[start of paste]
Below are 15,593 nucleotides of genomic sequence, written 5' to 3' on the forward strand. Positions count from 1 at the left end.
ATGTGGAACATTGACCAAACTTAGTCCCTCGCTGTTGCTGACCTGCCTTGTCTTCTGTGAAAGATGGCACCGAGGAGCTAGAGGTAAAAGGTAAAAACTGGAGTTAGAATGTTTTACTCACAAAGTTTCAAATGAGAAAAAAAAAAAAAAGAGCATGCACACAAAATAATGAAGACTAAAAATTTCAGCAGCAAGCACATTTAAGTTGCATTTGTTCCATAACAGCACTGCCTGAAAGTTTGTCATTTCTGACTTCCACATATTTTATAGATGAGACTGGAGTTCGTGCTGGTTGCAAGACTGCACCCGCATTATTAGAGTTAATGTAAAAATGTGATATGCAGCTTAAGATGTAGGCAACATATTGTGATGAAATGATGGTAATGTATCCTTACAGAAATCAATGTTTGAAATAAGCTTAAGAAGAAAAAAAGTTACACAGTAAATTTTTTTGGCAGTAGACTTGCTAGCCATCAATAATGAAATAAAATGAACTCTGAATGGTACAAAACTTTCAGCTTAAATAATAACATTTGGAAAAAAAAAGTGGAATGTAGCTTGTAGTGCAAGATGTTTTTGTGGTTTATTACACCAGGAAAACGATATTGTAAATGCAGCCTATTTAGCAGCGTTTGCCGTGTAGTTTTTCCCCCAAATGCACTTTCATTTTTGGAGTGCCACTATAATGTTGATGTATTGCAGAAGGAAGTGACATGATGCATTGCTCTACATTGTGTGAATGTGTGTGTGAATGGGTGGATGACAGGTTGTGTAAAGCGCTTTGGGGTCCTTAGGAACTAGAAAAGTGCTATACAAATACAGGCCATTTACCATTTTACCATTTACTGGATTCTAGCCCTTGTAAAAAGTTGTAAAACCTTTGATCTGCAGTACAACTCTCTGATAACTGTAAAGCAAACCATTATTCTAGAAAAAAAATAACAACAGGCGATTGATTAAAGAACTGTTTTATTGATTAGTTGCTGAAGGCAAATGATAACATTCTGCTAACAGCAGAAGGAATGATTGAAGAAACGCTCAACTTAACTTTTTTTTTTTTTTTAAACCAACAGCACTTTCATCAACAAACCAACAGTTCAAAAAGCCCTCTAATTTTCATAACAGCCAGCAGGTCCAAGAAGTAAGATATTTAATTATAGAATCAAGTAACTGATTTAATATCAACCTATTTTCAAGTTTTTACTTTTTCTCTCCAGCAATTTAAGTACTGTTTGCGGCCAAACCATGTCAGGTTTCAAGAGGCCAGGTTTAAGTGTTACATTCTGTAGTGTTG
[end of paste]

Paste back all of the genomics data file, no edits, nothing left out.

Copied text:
Below are 15,593 nucleotides of genomic sequence, written 5' to 3' on the forward strand. Positions count from 1 at the left end.
ATGTGGAACATTGACCAAACTTAGTCCCTCGCTGTTGCTGACCTGCCTTGTCTTCTGTGAAAGATGGCACCGAGGAGCTAGAGGTAAAAGGTAAAAACTGGAGTTAGAATGTTTTACTCACAAAGTTTCAAATGAGAAAAAAAAAAAAAAGAGCATGCACACAAAATAATGAAGACTAAAAATTTCAGCAGCAAGCACATTTAAGTTGCATTTGTTCCATAACAGCACTGCCTGAAAGTTTGTCATTTCTGACTTCCACATATTTTATAGATGAGACTGGAGTTCGTGCTGGTTGCAAGACTGCACCCGCATTATTAGAGTTAATGTAAAAATGTGATATGCAGCTTAAGATGTAGGCAACATATTGTGATGAAATGATGGTAATGTATCCTTACAGAAATCAATGTTTGAAATAAGCTTAAGAAGAAAAAAAGTTACACAGTAAATTTTTTTGGCAGTAGACTTGCTAGCCATCAATAATGAAATAAAATGAACTCTGAATGGTACAAAACTTTCAGCTTAAATAATAACATTTGGAAAAAAAAAGTGGAATGTAGCTTGTAGTGCAAGATGTTTTTGTGGTTTATTACACCAGGAAAACGATATTGTAAATGCAGCCTATTTAGCAGCGTTTGCCGTGTAGTTTTTCCCCCAAATGCACTTTCATTTTTGGAGTGCCACTATAATGTTGATGTATTGCAGAAGGAAGTGACATGATGCATTGCTCTACATTGTGTGAATGTGTGTGTGAATGGGTGGATGACAGGTTGTGTAAAGCGCTTTGGGGTCCTTAGGAACTAGAAAAGTGCTATACAAATACAGGCCATTTACCATTTTACCATTTACTGGATTCTAGCCCTTGTAAAAAGTTGTAAAACCTTTGATCTGCAGTACAACTCTCTGATAACTGTAAAGCAAACCATTATTCTAGAAAAAAAATAACAACAGGCGATTGATTAAAGAACTGTTTTATTGATTAGTTGCTGAAGGCAAATGATAACATTCTGCTAACAGCAGAAGGAATGATTGAAGAAACGCTCAACTTAACTTTTTTTTTTTTTTTAAACCAACAGCACTTTCATCAACAAACCAACAGTTCAAAAAGCCCTCTAATTTTCATAACAGCCAGCAGGTCCAAGAAGTAAGATATTTAATTATAGAATCAAGTAACTGATTTAATATCAACCTATTTTCAAGTTTTTACTTTTTCTCTCCAGCAATTTAAGTACTGTTTGCGGCCAAACCATGTCAGGTTTCAAGAGGCCAGGTTTAAGTGTTACATTCTGTAGTGTTG